May 15, 2023
GM! The law is weird! And complicated!
- This email address is definitely monitored: [email protected].
Today's newsletter is 967 words, a 4-minute read.
🌎 1 big thing: SBF's arcane argument
Here's one of those things that sounds crazy at first but then sort of makes sense the more you dig in, Brady writes.
Driving the news: Last week, Sam Bankman-Fried's attorneys moved that six of the 13 charges against him should be summarily dismissed by the court because of something called the Rule of Specialty.
- They also moved to dismiss some other charges for other reasons, but that's for another day.
Quick take: When I first confronted this concept it put me in despair at how fiddly the law can be.
Context: The Rule of Specialty is a fixture in virtually all extradition treaties, providing limitations to prosecution cases.
- The gist: When one country extradites someone, the guideline is that the extraditing nation has to say exactly which charges they plan to try the person over.
The intrigue: The party protected by the rule is not the accused. It's the nation hosting the alleged criminal. In SBF's case, that was the Bahamas.
- The idea here is that the rule protects the nation hosting the accused from a bait and switch. The extraditing nation can't say they are charging the person with one thing, and then switch it to something else.
Zoom in: SBF's attorneys contend that the Bahamas only agreed to seven of the original charges. There are now 13 against him.
Details: "The Bahamian government agreed to release him to U.S. authorities and issued a warrant of surrender specifying that he be tried on seven of the eight counts in the Original Indictment — but not the count relating to alleged campaign finance violations," SBF's attorneys at Cohen & Gresser contend in their first of several pre-trial motions, submitted on May 8.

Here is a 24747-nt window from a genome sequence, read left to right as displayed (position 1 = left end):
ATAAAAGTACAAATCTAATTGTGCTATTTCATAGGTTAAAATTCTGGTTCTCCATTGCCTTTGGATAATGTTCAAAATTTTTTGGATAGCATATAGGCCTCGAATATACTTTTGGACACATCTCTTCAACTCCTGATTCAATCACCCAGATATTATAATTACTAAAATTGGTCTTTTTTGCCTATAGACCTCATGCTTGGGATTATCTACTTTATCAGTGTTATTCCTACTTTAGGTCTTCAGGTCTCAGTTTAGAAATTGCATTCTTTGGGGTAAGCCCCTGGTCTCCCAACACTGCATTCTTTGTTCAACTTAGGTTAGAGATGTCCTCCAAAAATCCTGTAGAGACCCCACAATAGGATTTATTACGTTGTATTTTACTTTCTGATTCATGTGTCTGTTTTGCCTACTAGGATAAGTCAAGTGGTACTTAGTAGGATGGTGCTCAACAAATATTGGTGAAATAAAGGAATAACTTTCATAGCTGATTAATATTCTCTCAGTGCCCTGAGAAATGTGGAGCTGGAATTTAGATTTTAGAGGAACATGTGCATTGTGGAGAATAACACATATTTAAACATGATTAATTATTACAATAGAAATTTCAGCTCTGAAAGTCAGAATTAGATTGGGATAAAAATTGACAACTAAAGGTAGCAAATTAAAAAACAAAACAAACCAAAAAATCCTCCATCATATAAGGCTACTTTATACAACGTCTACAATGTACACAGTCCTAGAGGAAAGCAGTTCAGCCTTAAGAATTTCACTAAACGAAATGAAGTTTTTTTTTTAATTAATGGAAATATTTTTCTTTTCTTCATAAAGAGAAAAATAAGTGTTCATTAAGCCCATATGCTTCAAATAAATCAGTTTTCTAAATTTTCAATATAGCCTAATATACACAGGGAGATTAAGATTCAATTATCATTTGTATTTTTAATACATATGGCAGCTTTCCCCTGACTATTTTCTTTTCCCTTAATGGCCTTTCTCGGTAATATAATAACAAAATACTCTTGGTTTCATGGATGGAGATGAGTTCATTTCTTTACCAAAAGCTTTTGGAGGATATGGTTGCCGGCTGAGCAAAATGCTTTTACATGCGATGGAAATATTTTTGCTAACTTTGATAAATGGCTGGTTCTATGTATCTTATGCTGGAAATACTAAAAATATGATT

- Yet the campaign finance charge remained when SBF was prosecuted.
- And in February, additional charges were brought, including one alleging bribery of foreign officials, a charge that had nothing to do with any of the violations discussed before SBF's extradition.
Yes, but: "Frequently, defendants who have been extradited to the United States attempt to dismiss or limit the government's case against them by invoking the Rule of Specialty. There is a split in the courts on whether the defendant has standing to raise specialty," according to the Department of Justice website.
- The DOJ also details the procedure for prosecutors who want to raise new charges following extradition, looping in attorneys who are experts on the rule.
What we're watching: Whether or not the Bahamas weighs in.
The bottom line: This sounds like one of those "technicalities" we have always heard about.
🍊 2. Charted: Bitcoin transaction fees are dropping
It looks like Bitcoiners can quit fretting about the "attack" on bitcoin, Brady writes.
- Transaction fees on the oldest cryptocurrency network are dropping again, suggesting that the fad for Bitcoin NFTs and memecoins is wearing off.